Rufo v. City of Phila. (majority)

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Justia Opinion Summary

This appeal involved a constitutional challenge to a provision of the City of Philadelphia's Property Maintenance Code that required owners of vacant buildings that were a “blighting influence” to secure all spaces designed as windows with working glazed windows and all entryways with working doors. Appellees, owners of a vacant property that was cited for violating this ordinance challenged the provision, largely contending that it was an unconstitutional exercise of the City’s police power. The City’s Board of License and Inspection Review (“Board”) rejected Owners’ arguments; however, the trial court agreed with Owners and deemed the ordinance unconstitutional. The Commonwealth Court affirmed, concluding that the ordinance was an unconstitutional exercise of the City’s police power because it was concerned with the aesthetic appearance of vacant buildings, not the safety risks posed by blight. After review, the Pennsylvania Supreme Court held that the Commonwealth Court and trial court erred in this regard, and vacated their orders and remanded the matter to the trial court for consideration of Owners’ remaining issues.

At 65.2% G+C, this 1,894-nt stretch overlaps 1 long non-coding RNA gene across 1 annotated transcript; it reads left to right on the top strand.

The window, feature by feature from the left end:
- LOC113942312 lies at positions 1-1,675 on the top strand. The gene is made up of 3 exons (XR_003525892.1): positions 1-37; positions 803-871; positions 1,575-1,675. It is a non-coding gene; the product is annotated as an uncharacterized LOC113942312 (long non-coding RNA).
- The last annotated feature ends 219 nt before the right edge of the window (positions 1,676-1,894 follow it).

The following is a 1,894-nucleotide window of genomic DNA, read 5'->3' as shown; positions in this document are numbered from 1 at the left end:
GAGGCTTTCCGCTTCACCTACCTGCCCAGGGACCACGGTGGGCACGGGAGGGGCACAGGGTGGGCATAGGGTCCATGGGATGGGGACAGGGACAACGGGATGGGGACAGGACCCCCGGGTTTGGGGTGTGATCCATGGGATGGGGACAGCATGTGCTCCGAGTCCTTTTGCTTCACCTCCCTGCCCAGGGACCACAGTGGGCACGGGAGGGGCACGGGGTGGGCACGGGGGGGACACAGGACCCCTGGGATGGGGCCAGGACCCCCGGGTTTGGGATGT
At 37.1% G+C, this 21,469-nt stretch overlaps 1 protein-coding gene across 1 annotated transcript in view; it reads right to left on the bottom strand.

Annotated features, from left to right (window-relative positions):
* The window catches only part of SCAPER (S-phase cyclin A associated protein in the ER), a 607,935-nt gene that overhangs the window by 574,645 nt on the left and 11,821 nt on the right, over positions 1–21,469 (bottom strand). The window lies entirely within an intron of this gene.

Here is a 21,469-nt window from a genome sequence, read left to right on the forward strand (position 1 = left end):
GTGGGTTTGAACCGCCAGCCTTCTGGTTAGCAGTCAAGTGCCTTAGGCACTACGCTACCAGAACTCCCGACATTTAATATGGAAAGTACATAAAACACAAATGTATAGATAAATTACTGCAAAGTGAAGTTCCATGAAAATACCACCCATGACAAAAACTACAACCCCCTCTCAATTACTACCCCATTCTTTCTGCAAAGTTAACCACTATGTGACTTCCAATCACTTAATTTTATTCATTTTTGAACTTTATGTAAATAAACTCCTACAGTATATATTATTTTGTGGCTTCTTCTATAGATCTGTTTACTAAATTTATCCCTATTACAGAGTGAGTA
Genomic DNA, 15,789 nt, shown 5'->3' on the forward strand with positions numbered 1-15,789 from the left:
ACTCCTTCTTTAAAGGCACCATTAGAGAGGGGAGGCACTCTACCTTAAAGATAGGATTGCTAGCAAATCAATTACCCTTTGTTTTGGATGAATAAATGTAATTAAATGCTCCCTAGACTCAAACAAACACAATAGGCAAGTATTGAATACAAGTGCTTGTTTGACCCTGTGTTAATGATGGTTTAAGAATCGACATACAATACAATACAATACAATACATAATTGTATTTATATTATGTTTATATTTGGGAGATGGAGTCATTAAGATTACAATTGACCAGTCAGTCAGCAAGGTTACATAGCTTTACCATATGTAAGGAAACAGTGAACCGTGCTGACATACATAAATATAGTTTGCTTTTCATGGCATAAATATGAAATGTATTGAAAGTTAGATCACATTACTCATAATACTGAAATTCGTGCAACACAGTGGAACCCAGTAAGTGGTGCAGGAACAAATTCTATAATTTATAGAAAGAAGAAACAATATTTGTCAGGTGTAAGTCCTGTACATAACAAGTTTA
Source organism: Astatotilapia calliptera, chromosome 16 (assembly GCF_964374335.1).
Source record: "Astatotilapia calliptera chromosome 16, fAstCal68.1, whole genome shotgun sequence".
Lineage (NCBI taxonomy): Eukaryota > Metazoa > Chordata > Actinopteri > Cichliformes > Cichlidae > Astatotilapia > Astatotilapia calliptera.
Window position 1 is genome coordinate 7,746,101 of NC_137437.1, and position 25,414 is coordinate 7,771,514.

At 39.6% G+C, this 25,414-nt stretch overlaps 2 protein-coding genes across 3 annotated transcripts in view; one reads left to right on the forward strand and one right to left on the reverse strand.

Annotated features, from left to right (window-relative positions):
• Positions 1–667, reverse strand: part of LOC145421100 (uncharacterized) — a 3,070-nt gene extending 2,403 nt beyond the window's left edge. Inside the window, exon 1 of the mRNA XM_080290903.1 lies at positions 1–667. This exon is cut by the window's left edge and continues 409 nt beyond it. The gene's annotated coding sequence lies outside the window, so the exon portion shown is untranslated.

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[J-8-2018] IN THE SUPREME COURT OF PENNSYLVANIA EASTERN DISTRICT SAYLOR, C.J., BAER, TODD, DONOHUE, DOUGHERTY, WECHT, MUNDY, JJ. ANTHONY M. RUFO AND TR GRETZ, LP v. BOARD OF LICENSE AND INSPECTION REVIEW AND CITY OF PHILADELPHIA APPEAL OF: THE CITY OF PHILADELPHIA : : : : : : : : : : : : : No. 22 EAP 2017 Appeal from the Order of Commonwealth Court entered on 12/22/2016 at No. 2735 CD 2015 (reargument denied 02/17/2017) affirming the Order entered on 09/22/2015 by the Court of Common Pleas, Philadelphia County, Civil Division at No. 3768 October Term 2014. ARGUED: May 16, 2018 OPINION JUSTICE BAER DECIDED: September 13, 2018 The Property Maintenance Code (“Code”) consists of a series of ordinances promulgated by the City of Philadelphia (“City”) to regulate the maintenance of properties located in the City. This appeal involves a constitutional challenge to a provision of the Code that requires owners of vacant buildings that are a “blighting influence,” discussed infra, to secure all spaces designed as windows with working glazed windows and all entryways with working doors. Appellees, owners of a vacant property that was cited for violating this ordinance (“Owners”), challenged the provision, contending, inter alia, that it is an unconstitutional exercise of the City’s police power. The City’s Board of License and Inspection Review (“Board”) rejected Owners’ arguments; however, the trial court agreed with Owners and deemed the ordinance unconstitutional. The Commonwealth Court affirmed, concluding that the ordinance is an unconstitutional exercise of the City’s police power because it is concerned with the aesthetic appearance of vacant buildings, not the safety risks posed by blight. For the reasons set forth herein, we hold, respectfully, that the Commonwealth Court and trial court erred in this regard. Consequently, we vacate the orders of the Commonwealth Court and trial court, and remand the matter to the trial court for consideration of Owners’ remaining issues. The record establishes that the building at issue in this appeal, which was previously home to Gretz Brewing Company, is located in the City at 1524 Germantown Avenue (the “Property”). In August of 2003, Appellee TR Gretz, L.P.,1 purchased the Property, which was and continues to be vacant. Appellee Anthony M. Rufo (“Rufo”) describes himself as the general managing partner of TR Gretz, L.P. (Again, we will refer to Appellees collectively as “Owners.”) On May 14, 2012, the City’s Department of License and Inspection (“Department”) conducted an inspection of the Property. The following day, the Department issued an “Initial Notice of Violation and Order.” Therein, the Department, inter alia, declared the Property to be a “blighting influence” on the community and in violation of Section PM306.2 of the Code.2 Section PM-306.2 stated, in full, as follows: 1 In the Commonwealth Court, this case was improperly captioned, naming TR Gretz, L.P. as “TR Getz, LP.” We have corrected the caption to reflect the party’s proper name. 2 The City recently repealed and replaced the Code, which has led to the reconfiguration and renumbering of its various sections. The portion of Section PM-306.2 at issue in this case now can be found, in substantial part, at Section PM-901.2 of the Code. Further, when the Department issued its notice of violation and order, the Code defined “blighting influence,” in relevant part, as follows: A vacant building that lacks windows with frames and glazing and/or lacks one or more doors in entryways of the building if: *** 2. the Department has provided 20 days notice to the owner of the property that the Commissioner of Licenses and Inspections has [J-8-2018] - 2 The owner of any vacant building shall keep the interior and exterior of the premises free of garbage and rubbish. The owner of any vacant building shall keep all doors, windows and openings from the roof or other areas in good repair. Where such doors or windows or entrance to openings are readily accessible to trespassers, they shall be kept securely locked, fastened or otherwise secured. The owner shall take any other measures prescribed by the Department to prevent unauthorized entry to the premises by closing all openings with materials approved by the Department. A vacant building, which is not secured against entry, shall be deemed unsafe within the meaning of Section PM–307.0. The owner of a vacant building that is a blighting influence, as defined in this subcode, shall secure all spaces designed as windows with windows that have frames and glazing and all entryways with doors. Sealing such a property with boards or masonry or other materials that are not windows with frames and glazing or entry doors shall not constitute good repair or being locked, fastened or otherwise secured pursuant to this subsection. Code at § PM-306.2 (repealed and replaced) (emphasis added). Owners lodged an appeal with the Board, contending, inter alia, that Section PM306.2 of the Code violates constitutional principles of substantive due process. In this regard, Owners asserted that Section PM-306.2 is invalid and unconstitutional “because its purpose is to compel a property to be aesthetically pleasing, rather than safe, which is not the proper use of the municipalities’ [sic] police power.” Addendum to Appeal, determined, in consultation with other City officials as appropriate, that the lack of windows and/or entry doors has a significant adverse influence on the community based on the following factors: a. deterioration and/or safety of the property; b. safety of the surrounding community; c. the value of intact, occupied properties in the surrounding vicinity of the property; d. marketability of the property; and e. community morale. Code at § PM-202.0 (repealed and replaced). In its current form, the Code refers to “blighting influence” as “blighting problem.” Code at § PM-202. However, save for inconsequential differences, the Code defines “blighting problem” in the same manner that it previously defined “blighting influence.” [J-8-2018] - 3 6/8/2012, at ¶7. The appeal was continued several times to allow the parties to resolve some of the problems with the Property, but a three-member panel of the Board eventually held hearings to address the parties’ remaining issues on May 13th and July 22nd of 2014. At those hearings, the following witnesses testified in a manner that was generally favorable to Owners: (1) Rufo; (2) Rufo’s son, Anthony J. Rufo (“Son”); and (3) Mark Wade, a realtor. One witness testified for the City, namely, Rebecca Swanson, a Policy and Communications Officer for the Department. For ease of discussion, we first will summarize the testimony offered by Rufo, Son, and Wade, followed by a summary of Swanson’s testimony. Rufo acknowledged that the Property continued to be in violation of the Code insomuch as 31 of the Property’s 40 windows failed to comply with Section PM-306.2. N.T., 5/13/2014, at 23-26. Rufo, however, testified that within a week of putting three new windows in the Property, they were broken. Id. at 28. Rufo also acknowledged that the parties previously had agreed that Owners could clear the Code violations by either demolishing the Property or obtaining a zoning permit to start to develop the Property. Owners were unable to accomplish either option for various reasons. Id. at 26-31. During his testimony, Son, who is in business with Rufo, conceded that the Property was in “poor to blighted condition” when Owners purchased it. Id. at 65. Son testified that, since Owners bought the Property, they have had to invest $500,000 to $600,000 into it for maintenance purposes. Id. at 66-67. Son explained that, to secure the Properties’ various doors and windows, they utilized “structural materials, such as masonry and steel.” Id. at 70. At this point in Son’s testimony, a member of the Board asked Son whether he could put structural materials behind a window if he was concerned about people getting into the building, and Son answered, “Technically, yes, I could.” Id. at 70-71. Throughout his testimony, Son insisted that the Property is secure and inaccessible to people and that putting windows and doors on the building would invite [J-8-2018] - 4 squatters and vandalism, though he also acknowledged that other occupied properties in the area, such as a mosque, do not have broken windows. Id. at 85. Owners lastly offered Wade’s testimony over the City’s relevancy objection. N.T., 7/22/2014, at 2-11. At the time of the hearing, Wade was a realtor with 25 years of experience with real estate in the City. Id. at 11-12. Wade described the Property “as a giant eyesore.” Id. at 13-14. According to Wade, the addition of windows and doors to a vacant building, such as the Property, increases the value of the building only by an amount equal to the value of the doors and windows. Id. at 14-16. Wade also asserted that the addition of windows to the Property would not reduce blight. Id. at 21. However, upon questioning from the Board, Owners’ counsel conceded that Wade could not testify as an expert on the noneconomic benefits of community cohesion or crime reduction. Id. at 23. Further, Wade admitted that: (1) his area of expertise in the real estate business was residential; (2) he was not an urban planner; and (3) he had never conducted research on blight and how it affects the quality of life in a neighborhood. Id. at 23-25. However, Swanson, the Policy and Communications Director for the Department, testified that the City originally passed Section PM-306.2, which she referred to as the “Windows and Doors Ordinance,” in 2003 and began enforcing the ordinance in 2011 “with an eye towards reducing blight in neighborhoods throughout the City.” 5/13/2014, at 45. N.T., Swanson further testified that “[i]t’s been determined, through numerous studies, that properties with boarded windows and doors without the actual operable window and door contribute to blight with the neighborhood[.]”3 Id. at 45-46. Swanson stated that the City utilized several studies in crafting the five “blight influencing” factors listed in Section 202.0(2) of the Code, supra at 2-3 n.2. N.T., 5/13/2014, at 5051. Swanson specifically referenced two studies: (1) Vacant Land Management in Owners’ counsel raised various hearsay objections to Swanson’s testimony regarding studies. As with all of the parties’ objections, the Board simply noted Owners’ objections. 3 [J-8-2018] - 5 Philadelphia; and (2) Blight Free Philadelphia. Id. at 51-54. Counsel for the City entered these studies into evidence as exhibits. Id. Swanson also testified that, although the Code does not define “morale” (i.e., one of the five “blight influencing” factors), the City considers complaints from residents regarding properties. Id. at 56. According to Swanson, the City has received a large number of complaints about the Property. Id. On May 18, 2015, the Board affirmed the City’s notice of violation and order. In support of its decision, the Board issued findings of facts and conclusions of law. Relevant to the issues before this Court, the Board, reflecting on Son’s testimony, stated that Owners “could install windows and doors as required by the Code and put masonry and wood behind them if [they were] concerned about people getting into the [Property].” Board’s Findings of Fact, 5/18/2015, at ¶17 (citing N.T., 5/13/2014, at 71). The Board also found Swanson’s testimony to be credible and that “any other evidence that is inconsistent with the other findings of fact or conclusions of law is not credible.” Board’s Findings of Fact, 5/18/2015, at ¶20. In terms of conclusions of law, the Board determined that the Property is a “blighting influence” and in violation of Section PM-306.2 of the Code. Board’s Conclusions of Law, 5/18/2015, at ¶3. Lastly, without providing any discussion, the Board deemed meritless Owners’ constitutional challenges to Section PM306.2. Id. at ¶5. Owners pursued a statutory appeal in the trial court, renewing their arguments regarding the constitutionality of Section 306.2 of the Code. The trial court reversed the Board’s decision, relying solely on the evidence offered at the Board’s hearings. In so doing, the court asserted that, “[a]lthough aesthetics may be taken into consideration in determining the validity of a zoning ordinance, an aesthetic objective alone is insufficient to sustain it.” Trial Court Order, 9/29/2015, at ¶9 (citing, inter alia, H. A. Steen Indus., Inc. v. Cavanaugh, 241 A.2d 771 (Pa. 1968)). [J-8-2018] - 6 According to the trial court, the record is devoid of any evidence which demonstrates that putting windows and doors on the Property would make it safer. Id. at ¶10. The court suggested that “there is a question as to whether adding windows and doors will make the [P]roperty more accessible to vandals and vagrants.” Id. Next, the court stated that Section PM-306.2 appears to be more concerned with aesthetics rather than blight, safety, and security. The court opined that “[s]uch a purely aesthetic goal has a minimal relationship to reducing blight (which is a complicated integration of economics, poverty, crime, aesthetics and social issues) requiring a cost to the property owner that is completely disproportionate to the benefit of a reduction in ‘blight’ that may (although it may not) result.” Id. Citing to Son’s testimony, the court further asserted that “the record indicates that installing wood and masonry behind the windows and doors on the [P]roperty with perhaps a mural or the like would satisfy the violation.”4 Id. at ¶11 (citing N.T., 5/13/2014, at 71). According to the court, “[t]he fact that installing masonry and wood behind the windows and doors would satisfy the violation demonstrates the purely aesthetic nature of the ordinance.” Id. The City appealed to the Commonwealth Court, arguing, in general terms, that the trial court erred by deeming Section PM-306.2 unconstitutional. The Commonwealth Court ultimately affirmed the trial court’s order in a published opinion. Rufo v. Bd. of License & Inspection Review, 152 A.3d 400 (Pa. Cmwlth. 2016). With respect to the constitutionality of Section PM-306.2, the court first acknowledged that a municipality’s exercise of its police power involves the regulation of property to promote the health, safety, and general welfare of the people. Id. at 403 (quoting Balent v. City of Wilkes- 4 This statement is not a fair assessment of the record. Son did not testify that he could satisfy the violation by placing wood and masonry behind windows and doors. Rather, as detailed above, Son merely testified that he could put structural materials behind a window if he was concerned about people getting into the Property. Supra at 4-5. [J-8-2018] - 7 Barre, 669 A.2d 309, 314 (Pa. 1995)). The court also recognized that determining the validity of a municipal regulation enacted pursuant to police power requires courts to apply a rational basis standard. In other words, a court should examine a challenged ordinance to determine whether it bears “a real and substantial relation to the object sought to be obtained.” Id. (quoting Berwick Area Landlord Ass’n v. Borough of Berwick, 48 A.3d 524, 537 (Pa. Cmwlth. 2012)). The court further noted that any exercise of police power cannot be grounded solely on considerations of aesthetics. Id. at 403-04 (quoting Redevelopment Authority of Oil City v. Woodring, 430 A.2d 1243, 1246 (Pa. Cmwlth. 1981) (indicating that, “[a]lthough it is true, of course, that a city may have broad discretion in using the police powers to control its street, . . . it is axiomatic that any exercise of the police power must be rationally related to the general health, safety and welfare and such an exercise may not be grounded solely on considerations of aesthetics”)). The Commonwealth Court observed that the Board credited Swanson’s testimony that numerous studies have shown that securing properties deemed blighting influences with boards or masonry, rather than operable windows and doors, contributes to blight. The court, however, characterized this testimony as conclusory because Swanson “failed to offer even a cursory explanation for her assertion or specify which study supported her assertion.” Id. at 404. Moreover, the court stated, the only study contained in the record, Blight Free Philadelphia, does not include a finding that supports Swanson’s testimony. 5 Next, the Commonwealth Court noted that the City supported its argument with testimony from a 2002 City Council hearing regarding the adoption of Section PM-306.2. The court concluded that it could not consider this testimony because it was not included in the original record. The court then simply asserted, “Therefore, the credited evidence 5 Although it is clear that the City entered other studies into evidence as exhibits during the hearings in front of the Board, the Commonwealth Court is accurate that the certified record contains only one study, namely, Blight Free Philadelphia. [J-8-2018] - 8 of record does not establish a substantial relation between the Windows/Doors Ordinance and the reduction of blight.” Id. In closing, the Commonwealth Court, building on the trial court’s mischaracterization of Son’s testimony (as described supra at 7 n.4), insisted that the Board found that Rufo could secure the Property’s door and window spaces with masonry or wood and still comply with Section PM-306.2 “as long as the masonry or wood was placed behind actual doors and windows with frames and glazing.” Id. (emphasis in original). In the court’s view, “[t]his finding demonstrates that the Windows/Doors Ordinance is concerned only with the aesthetic appearance of vacant buildings rather than the safety risks posed by blight.” Id. The City filed a petition for allowance of appeal, which we granted to consider the following issues, as phrased by the City: a. Did the Commonwealth Court rewrite decades of caselaw in expressly placing the burden on the municipality to produce evidence of the rational basis for a land use Ordinance, rather than placing the burden of proof where it belongs, on the party challenging the Ordinance? b. Did the Commonwealth Court, in invalidating an anti-blight, property maintenance Ordinance on the ground that aesthetics cannot form the basis for land use legislation, improperly undermine the ability of municipal government to combat urban blight and improperly substitute its own views for those of the legislature as to the efficacy of municipal legislation? Rufo v. Bd. of License & Inspection Review, 169 A.3d 1035, 1035-36 (Pa. 2017). The City first contends that the Commonwealth Court’s opinion demonstrates that the court erroneously believed that the City bore the burden of proving that Section PM306.2 is constitutional, ignoring the well-settled principles of law that an act of legislation, including a local ordinance, is presumed to be constitutional and that a party challenging a piece of legislation has a heavy burden of proving that it is unconstitutional.6 See Brief 6 Several parties have filed in this Court amicus curiae briefs in support of the City, namely: the Philadelphia Association of Community Development Corporations, the [J-8-2018] - 9 for the City at 15 (quoting Zauflik v. Pennsbury Sch. Dist., 104 A.3d 1096, 1103 (Pa. 2014) (stating that this Court “will not declare a statute unconstitutional ‘unless it clearly, palpably, and plainly violates the Constitution’” and that “[i]f there is any doubt that a challenger has failed to reach this high burden, then that doubt must be resolved in favor of finding the statute constitutional”) (citations omitted)). In support of its position, the City highlights that the Commonwealth Court’s chief reason for finding the ordinance to be unconstitutional was that “the credited evidence of record,” which consisted almost exclusively of testimony from Swanson, failed “to establish a substantial relation between the Windows/Doors Ordinance and the reduction of blight.” Brief for the City at 14 (quoting Rufo, 152 A.3d at 404). According to the City, it had no burden whatsoever to establish the constitutionality of the ordinance; rather, “[i]t was the property owner who had the burden to demonstrate that the [o]rdinance bore no rational connection to a legitimate governmental purpose.” Id. at 15 (emphasis in original). Owners do not contest that they bore the burden of proving that the ordinance is unconstitutional; rather, they take the position that the Commonwealth Court did not impose an inappropriate burden on the City. Interestingly, Owners maintain that “a careful review of the Commonwealth Court opinion shows no instance where any evidentiary burden was actually discussed and applied.” Owners’ Brief at 24. Instead, according to Owners, the court “merely recognized the City’s evidence for what it was - i.e. insufficient proof that the [o]rdinance alone would combat blight.”7 Id. Tacony Community Development Corporation, the New Kensington Community Development Corporation, the Viola Street Residents Association, the Centennial Parkside Community Development Corporation, the North 5th Street Revitalization Project, the University of Pennsylvania, and the University of Pennsylvania Health System. 7 Whether the Commonwealth Court applied an incorrect burden of proof constitutes a question of law. Accordingly, our standard of review is de novo, and our scope of review is plenary. In re Vencil, 152 A.3d 235, 241 (Pa. 2017). [J-8-2018] - 10 We begin our analysis by observing that the Code explains its intent in the following manner: This code shall be construed to secure its expressed intent, which is to insure public health, safety and welfare to the extent they are affected by the continued occupancy and maintenance of existing structures and premises. Existing structures and premises which are not in compliance with this code shall be altered or repaired to provide the minimum health, safety and welfare as required herein. Code at § PM-101.3 Intent (repealed and replaced).8 Thus, on its face, the Code is an exercise of the City’s police power. See Balent, 669 A.2d at 314 (“The police power, on the other hand, involves the regulation of property to promote the health, safety and general welfare of the people.”). Consequently, to pass constitutional muster, the Code, and the provisions therein, “must not be unreasonable, unduly oppressive or patently beyond the necessities of the case, and the means which it employs must have a real and substantial relation to the objects sought to be attained.” Lutz v. Armour, 151 A.2d 108, 110 (Pa. 1959) (emphasis in original). Importantly, ordinances enjoy the presumption that they are constitutionally valid. Id. Moreover, it is indisputable that the party challenging the constitutionality of an ordinance carries the heavy burden of proving that it is unconstitutional. See Upper Salford Twp. v. Collins, 669 A.2d 335, 336 (Pa. 1995) (“Anyone challenging the constitutionality of such an ordinance bears a heavy burden of proof.”). Indeed, the “heavy burden resting upon the person asserting unconstitutionality of legislation is one of the most firmly established principles of our law[.]” Bilbar Constr. Co. v. Bd. of Adjustment of Easttown Twp., 141 A.2d 851, 855 (Pa. 1958) (collecting cases). To meet that heavy burden of proof, a challenger must demonstrate that the legislative enactment at issue clearly, palpably, and plainly violates the Constitution, such that there is no doubt 8 The intent provision of the Code remains at Section PM-101.3. In its current form, the intent of the Code remains virtually identical to that stated supra. [J-8-2018] - 11 or hesitation in the mind of the court. See id. (explaining that a “legislative enactment can be declared void only when it violates the fundamental law clearly, palpably, plainly and in such manner as to leave no doubt or hesitation in the minds of the court”). Yet, as discussed in detail supra, in addressing the City’s various arguments related to the trial court’s declaration of unconstitutionality, the Commonwealth Court first rejected testimony provided by Swanson on behalf of the City, which the fact-finder found to be credible and which established the nexus between blight and the need for vacant buildings to have operable doors and windows. Next, the court refused to consider the City’s contention that testimony from a City Council hearing established the intent of the Code. The court then asserted, without elaboration, that “the credited evidence of record does not establish a substantial relation between the Windows/Doors Ordinance and the reduction of blight.” Rufo, 152 A.3d at 404. The court bolstered this assertion by alluding to Son’s testimony that Owners could place masonry and wood behind windows if they were concerned with the security of the Property. This cursory analysis strongly suggests, if not firmly demonstrates, that the Commonwealth Court looked at the City’s evidence to determine whether it established the constitutionality of Section PM-306.2. However, the City was not required to establish the constitutionality of the ordinance; rather, as the parties challenging Section PM-306.2, Owners possessed the heavy burden of proving that the ordinance, which is presumptively valid, is unconstitutional. Because the court’s reasoning did not account for these time-honored principles of law, its conclusion that the ordinance is unconstitutional cannot stand. While we could vacate the Commonwealth Court’s order and remand the matter with instructions to reevaluate the City’s arguments in accordance [J-8-2018] - 12 with these standards, we decline to do so for sake of judicial economy and, instead, will address the constitutionality of Section PM-306.2 of the Code.9 We begin by summarizing the City’s arguments. Although the City did not have the burden of proving the constitutionality of the Section PM-306.2, as the appellant herein, it offers a robust and thorough argument in support of its belief that Section PM306.2 meets constitutional requirements. Among the City’s many contentions is that Owners did not rebut the presumption that Section PM-306.2 represents a constitutional exercise of the City’s police power. Brief for the City at 19-20. In other words, the City takes the position that Owners failed to prove that the ordinance is not substantially related to its purpose of promoting public health, safety, and welfare by regulating the occupancy and maintenance of property located in the City to reduce blight. Id. at 20-23. Regarding blight, the City points out that this Court previously has explained, “Urban blight is a serious problem which unfortunately affects many of this Commonwealth’s cities. It saps our once-vibrant neighborhoods. The government unquestionably has a compelling interest in combating this problem.” In re Condemnation by Urban Redevelopment Auth. of Pittsburgh, 913 A.2d 178, 189 n.13 (Pa. 2006). With respect to the Commonwealth Court’s conclusion that Section PM-306.2 merely seeks to promote aesthetics, the City argues that the court substituted its judgment for that of the City, which reasonably determined that adding operable windows and doors to vacant buildings reduces blight and the problems associated with it. Brief for the City at 24. The City suggests that logic makes clear that requiring property owners to maintain vacant buildings with windows and doors reduces blight. The City rhetorically asks, “[W]ould you rather live or work or invest down the block from a building covered in boards or cement, or a building adorned with glass windows, real window frames, and 9 Whether Section PM-306.2 is constitutionally sound presents a question of law. Thus, our scope and standard of review are consistent with that noted above. Supra at 11 n.7. [J-8-2018] - 13 operative doors?” Id. at 25. The City offers several more arguments in its brief; however, in sum, the City is of the view that Section PM-306.2 constitutes a valid exercise of its police power and that Owners failed to prove otherwise. Owners, on the other hand, contend that this Court should affirm the Commonwealth Court’s order because that court correctly concluded that Section PM306.2 is unconstitutional. Owners’ Brief at 16-23. According to Owners, “the [o]rdinance is clearly unconstitutional since it focuses solely on aesthetics and is not reasonably related to the stated purpose of combatting blight.” Owners’ Brief at 18. Owners highlight the potential fines and costs that they will face if this Court does not agree with the lower courts’ declaration that the ordinance is unconstitutional. Id. Owners take the position that these high costs should not be placed on property owners because the testimony before the Board, presumably that of Rufo, Son, and Wade, demonstrated that placing windows and doors on a vacant property makes the property more accessible to vandals and vagrants, thus undermining any notion that the ordinance seeks to insure safety in the communities. Id. at 19. Owners then attack the evidence submitted by the City in support of its contention that Section PM-306.2 is constitutional. For example, Owners suggest that the studies cited by the City do not support a conclusion that simply placing windows and doors on vacant buildings, in and of itself, reduces blight-related problems. Id. at 21. In closing, Owners assert that “not only is the [o]rdinance not rationally related to its purpose, it renders the property more dangerous and more of a potential public nuisance, and invites additional blight.” Id. at 23. As we noted above, the overarching intent of the Code is to maintain existing structures in the City to insure public health, safety, and welfare. Code at § PM-101.3 Intent (repealed and replaced). The Code makes clear that the City planned to accomplish this goal by reducing blight - a serious problem that the “government [J-8-2018] - 14 unquestionably has a compelling interest in combating[.]” In re Condemnation by Urban Redevelopment Auth. of Pittsburgh, 913 A.2d at 189 n.13. Thus, the City exercised its police power by adopting a number of measures aimed at decreasing blight, including requiring owners of vacant buildings to secure window and door spaces with operable windows and doors. Code at § PM-306.2 (repealed and replaced). Owners have failed to prove that the City’s policy regarding windows and doors is solely aimed at improving the aesthetics of vacant buildings. It is unassailable that the City, through the exercise of its police power, has the inherent right to attack blight within its confines. As discussed supra, Swanson’s testimony, which the Board credited, indicated that the City promulgated Section PM-306.2 in 2003 and began enforcing the ordinance in 2011 “with an eye towards reducing blight in neighborhoods throughout the City.” N.T., 5/13/2014, at 45. In support of this assertion, Swanson explained that the City considered multiple studies which suggested that properties with boarded windows and doors contribute to blight. Id. at 45-46. Indeed, it was on the basis of these studies that the City crafted the five “blight influencing” factors enumerated in Section 202.0(2) of the Code, supra at 2-3 n.2. N.T., 5/13/2014, at 50-51. Thus, the credited evidence of record demonstrates that the City utilized the legislative process and concluded “that the lack of windows and/or entry doors has a significant adverse influence on the community based on the following factors: (a.) deterioration and/or safety of the property; (b.) safety of the surrounding community; (c.) the value of intact, occupied properties in the surrounding vicinity of the property; (d.) marketability of the property; and (e.) community morale.” Code at § PM-202.0(2) (repealed and replaced). Stated succinctly, the City, which had no burden to prove the constitutionality of Section PM-306.2, explained the basis for its use of its police powers, its rationale for passing the ordinance, and the result it trusted the ordinance would achieve in the fight against blight. Owners failed to offer any evidence or persuasive [J-8-2018] - 15 argument to overcome the presumed constitutionality of the City’s exercise of its legislative prerogative in furtherance of its compelling interest in combatting blight. Thus, Owners did not sustain their burden of proving that Section Pm-306.2 of the Code constitutes an unconstitutional exercise of the City’s police power. Having reached these conclusions, we observe that Owners invite the Court to affirm the Commonwealth Court’s order on other grounds, namely, that: (1) Section PM202.0(2) is unconstitutionally vague, Owners’ Brief at 26-30; and (2) the fines permitted by Section PM-306.2 are unconstitutionally excessive and confiscatory, id. at 30-35. We decline Owners’ invitation to address these arguments as they fall outside of the issues which this Court granted allowance of appeal to consider. We note, however, that Owners raised these issues in their statutory appeal to the trial court. See Owners’ Brief in Support of their Statutory Appeal, 6/8/2015, at 9-11 and 16-18. The trial court did not address these issues, presumably because it already had deemed Section PM-306.2 unconstitutional on substantive due process grounds, and Owners, as the appellees in the Commonwealth Court, had no obligation to preserve the issues moving forward. Accordingly, we vacate the Commonwealth Court’s order, as well as the trial court’s order, and we remand the matter to the trial court to address Owners’ outstanding issues. Chief Justice Saylor and Justices Todd, Donohue, Dougherty, Wecht and Mundy join the opinion. Justice Wecht files a concurring opinion. [J-8-2018] - 16